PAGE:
Yahoo has released an update to its flagship mobile app and homepage that’s designed to keep you informed and let you more easily participate in conversations about hot topics. The app will now display the latest and most relevant developing stories in a near-endless news stream. And since this change is reflected on both your phone and web browser, the overall customer experience should be seamless — but only if you’re logged in with your Yahoo ID.
For some, the Yahoo homepage is akin to the “front page” of the Internet. But for the longest time, the company has held onto its website-first mentality (rather than mobile-first), even when releasing an iOS and Android app. Recently though, teams led by Yahoo senior vice president Simon Khalaf and vice president of product management Dave Bottoms took note of several trends that this update capitalizes on.
The first is around the adoption of the app model. Khalaf explained that a look at usage behaviors reveals that people have grown accustomed to everything being app-like, in other words, they “don’t want to do the old model.” Another insight centers around the fragmentation of the media experience: “People consume in one place, but talk about it in another place,” Khalaf said, explaining that Yahoo is looking to combine consumption and conversation so they can occur simultaneously.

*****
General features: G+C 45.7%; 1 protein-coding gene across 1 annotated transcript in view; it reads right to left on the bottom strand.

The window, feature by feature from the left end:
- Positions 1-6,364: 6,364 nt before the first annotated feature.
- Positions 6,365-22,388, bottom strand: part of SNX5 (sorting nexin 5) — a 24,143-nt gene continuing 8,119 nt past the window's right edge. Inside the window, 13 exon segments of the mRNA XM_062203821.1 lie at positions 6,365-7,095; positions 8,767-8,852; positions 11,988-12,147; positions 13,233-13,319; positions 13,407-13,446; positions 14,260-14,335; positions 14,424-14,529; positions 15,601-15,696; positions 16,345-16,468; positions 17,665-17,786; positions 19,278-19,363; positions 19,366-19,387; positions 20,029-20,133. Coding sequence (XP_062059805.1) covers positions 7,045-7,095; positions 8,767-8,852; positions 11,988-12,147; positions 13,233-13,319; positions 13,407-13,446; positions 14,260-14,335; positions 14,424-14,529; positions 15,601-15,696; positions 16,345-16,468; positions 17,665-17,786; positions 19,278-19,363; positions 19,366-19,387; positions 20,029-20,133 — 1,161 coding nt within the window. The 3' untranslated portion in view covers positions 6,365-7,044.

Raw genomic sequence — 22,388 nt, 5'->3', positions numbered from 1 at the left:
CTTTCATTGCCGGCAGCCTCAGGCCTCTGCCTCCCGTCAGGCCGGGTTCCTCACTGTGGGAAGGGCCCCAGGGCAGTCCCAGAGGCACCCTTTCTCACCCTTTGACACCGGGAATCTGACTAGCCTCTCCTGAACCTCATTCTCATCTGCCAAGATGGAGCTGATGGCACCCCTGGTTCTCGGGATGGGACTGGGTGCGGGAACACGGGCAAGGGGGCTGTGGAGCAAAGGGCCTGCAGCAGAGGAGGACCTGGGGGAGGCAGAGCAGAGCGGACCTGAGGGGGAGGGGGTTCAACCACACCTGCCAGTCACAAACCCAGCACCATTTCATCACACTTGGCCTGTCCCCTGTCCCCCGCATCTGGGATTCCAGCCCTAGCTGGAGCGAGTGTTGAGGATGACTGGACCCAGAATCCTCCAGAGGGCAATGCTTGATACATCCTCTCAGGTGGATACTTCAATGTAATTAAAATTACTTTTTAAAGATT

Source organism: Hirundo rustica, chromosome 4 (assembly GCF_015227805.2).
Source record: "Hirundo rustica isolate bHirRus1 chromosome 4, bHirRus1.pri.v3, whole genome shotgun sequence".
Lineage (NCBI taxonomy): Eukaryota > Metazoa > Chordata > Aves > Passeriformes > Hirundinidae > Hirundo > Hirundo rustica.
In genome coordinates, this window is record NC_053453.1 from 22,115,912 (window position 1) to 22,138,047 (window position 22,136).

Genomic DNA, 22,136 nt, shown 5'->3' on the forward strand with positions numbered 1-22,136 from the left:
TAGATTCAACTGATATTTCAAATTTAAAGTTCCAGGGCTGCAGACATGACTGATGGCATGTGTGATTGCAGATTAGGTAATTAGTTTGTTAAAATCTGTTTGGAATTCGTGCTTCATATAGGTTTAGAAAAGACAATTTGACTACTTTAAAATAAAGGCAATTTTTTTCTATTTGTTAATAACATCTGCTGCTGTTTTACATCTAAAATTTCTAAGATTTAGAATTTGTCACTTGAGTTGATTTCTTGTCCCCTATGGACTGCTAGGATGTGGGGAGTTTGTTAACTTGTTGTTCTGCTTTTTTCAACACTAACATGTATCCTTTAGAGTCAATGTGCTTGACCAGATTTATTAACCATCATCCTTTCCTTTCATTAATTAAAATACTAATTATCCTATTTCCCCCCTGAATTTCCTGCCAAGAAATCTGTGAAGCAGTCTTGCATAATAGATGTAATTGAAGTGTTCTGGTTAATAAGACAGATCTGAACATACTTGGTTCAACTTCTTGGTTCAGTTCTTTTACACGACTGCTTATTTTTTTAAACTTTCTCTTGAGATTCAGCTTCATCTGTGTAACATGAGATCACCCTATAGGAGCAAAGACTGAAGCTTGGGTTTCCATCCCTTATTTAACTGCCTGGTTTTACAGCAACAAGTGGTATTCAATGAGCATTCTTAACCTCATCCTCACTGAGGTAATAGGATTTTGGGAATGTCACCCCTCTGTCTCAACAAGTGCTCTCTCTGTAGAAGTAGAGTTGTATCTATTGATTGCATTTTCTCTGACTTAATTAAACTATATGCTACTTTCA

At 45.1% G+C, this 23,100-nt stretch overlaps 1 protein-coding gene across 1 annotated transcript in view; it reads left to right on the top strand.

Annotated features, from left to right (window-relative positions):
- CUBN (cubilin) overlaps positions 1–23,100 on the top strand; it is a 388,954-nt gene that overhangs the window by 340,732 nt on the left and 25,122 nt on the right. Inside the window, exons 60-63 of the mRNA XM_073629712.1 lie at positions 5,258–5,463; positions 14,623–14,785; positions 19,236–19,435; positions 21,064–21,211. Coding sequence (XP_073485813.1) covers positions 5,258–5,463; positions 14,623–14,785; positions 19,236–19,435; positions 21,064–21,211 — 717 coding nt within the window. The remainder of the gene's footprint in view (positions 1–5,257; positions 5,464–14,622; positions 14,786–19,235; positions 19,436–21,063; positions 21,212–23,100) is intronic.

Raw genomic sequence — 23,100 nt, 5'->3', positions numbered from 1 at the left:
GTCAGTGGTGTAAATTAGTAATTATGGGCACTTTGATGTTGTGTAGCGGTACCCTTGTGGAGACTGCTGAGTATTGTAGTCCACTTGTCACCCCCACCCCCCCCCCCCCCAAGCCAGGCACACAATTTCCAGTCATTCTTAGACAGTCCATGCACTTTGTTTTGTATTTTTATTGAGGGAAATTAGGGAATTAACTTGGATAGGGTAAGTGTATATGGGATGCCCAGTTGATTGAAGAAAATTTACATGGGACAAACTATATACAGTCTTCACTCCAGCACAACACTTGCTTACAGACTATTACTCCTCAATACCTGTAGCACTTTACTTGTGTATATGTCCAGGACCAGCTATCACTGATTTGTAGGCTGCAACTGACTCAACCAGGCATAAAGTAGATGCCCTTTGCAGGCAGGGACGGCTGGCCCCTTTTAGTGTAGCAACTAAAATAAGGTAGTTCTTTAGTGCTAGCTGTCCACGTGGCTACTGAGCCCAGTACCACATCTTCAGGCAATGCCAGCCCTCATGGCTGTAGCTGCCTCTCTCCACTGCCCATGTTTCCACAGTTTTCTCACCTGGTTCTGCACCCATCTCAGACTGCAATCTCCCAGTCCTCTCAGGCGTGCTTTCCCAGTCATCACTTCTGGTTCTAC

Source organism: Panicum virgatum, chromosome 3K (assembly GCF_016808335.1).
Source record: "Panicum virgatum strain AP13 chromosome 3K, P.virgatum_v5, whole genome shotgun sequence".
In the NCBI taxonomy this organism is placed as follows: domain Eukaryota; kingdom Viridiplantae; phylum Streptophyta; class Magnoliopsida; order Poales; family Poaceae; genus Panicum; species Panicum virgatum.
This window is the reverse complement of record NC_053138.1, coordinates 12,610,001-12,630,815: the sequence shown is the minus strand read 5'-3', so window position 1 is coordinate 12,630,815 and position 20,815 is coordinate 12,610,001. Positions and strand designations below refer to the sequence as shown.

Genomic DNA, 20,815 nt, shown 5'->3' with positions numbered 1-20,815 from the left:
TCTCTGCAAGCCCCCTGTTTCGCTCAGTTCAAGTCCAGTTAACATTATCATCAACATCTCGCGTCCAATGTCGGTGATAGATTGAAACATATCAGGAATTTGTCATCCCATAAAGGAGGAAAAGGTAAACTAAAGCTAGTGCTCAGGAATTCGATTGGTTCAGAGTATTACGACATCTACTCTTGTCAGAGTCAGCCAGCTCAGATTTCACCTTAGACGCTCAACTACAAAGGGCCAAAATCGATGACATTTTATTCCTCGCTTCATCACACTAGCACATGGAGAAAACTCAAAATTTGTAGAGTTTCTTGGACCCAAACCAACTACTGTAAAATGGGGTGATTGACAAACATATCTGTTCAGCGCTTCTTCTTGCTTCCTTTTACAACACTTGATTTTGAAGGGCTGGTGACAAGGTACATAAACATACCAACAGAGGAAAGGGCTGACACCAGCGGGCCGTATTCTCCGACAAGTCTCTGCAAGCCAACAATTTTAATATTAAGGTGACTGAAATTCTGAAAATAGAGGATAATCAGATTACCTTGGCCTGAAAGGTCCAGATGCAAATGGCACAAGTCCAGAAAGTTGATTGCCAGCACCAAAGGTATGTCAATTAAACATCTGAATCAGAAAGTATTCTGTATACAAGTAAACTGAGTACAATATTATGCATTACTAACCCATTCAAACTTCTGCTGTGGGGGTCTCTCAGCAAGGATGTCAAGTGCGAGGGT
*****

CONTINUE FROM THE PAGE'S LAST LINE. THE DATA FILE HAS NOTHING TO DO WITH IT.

Lastly, mobile has shown Yahoo that people now have more time on their hands, not less. And with this freedom, they want to ingest all the content they can from all angles.
The power of this update will be most evident when you log into your Yahoo account. From the homepage, you can tell the system what topics you’re interested in, make comments quickly under a specific story, reblog it, and more. The intention is to help you discover stories you may like and then to bring you a variety of angles on the subject. Not only would you find out about the Flint water crisis from CNN, for example, you’d also be shown complementary stories from the AP, NBC, CBS, The Wall Street Journal, Reuters, and others.
Commenting is also made easier, as user comments have been moved directly in-line so you can more easily read other people’s reactions to the news.
The way stories appear has also been streamlined. When you open an article, it won’t appear in an individual browser tab, but rather right on the same screen, like an overlay. When you’re done reading it, you can continue to scroll down to get to the next article. The more you interact with the app, the more Yahoo’s system will glean insights into how to personalize the content around you.
This workflow may bear some resemblance to Yahoo News Digest, which integrated technology from the company’s Summly acquisition. Bottoms said that some of the programming comes from the Yahoo News Digest app, but that the updates to the Yahoo homepage differ from Summly. Bottoms talked about what he called a “cascading discovery” experience and stressed that Yahoo’s app isn’t about summarizing the news.
While Yahoo’s homepage and flagship app will reflect this new behavior, don’t expect to see the changes on any of the company’s other properties — at least not yet.
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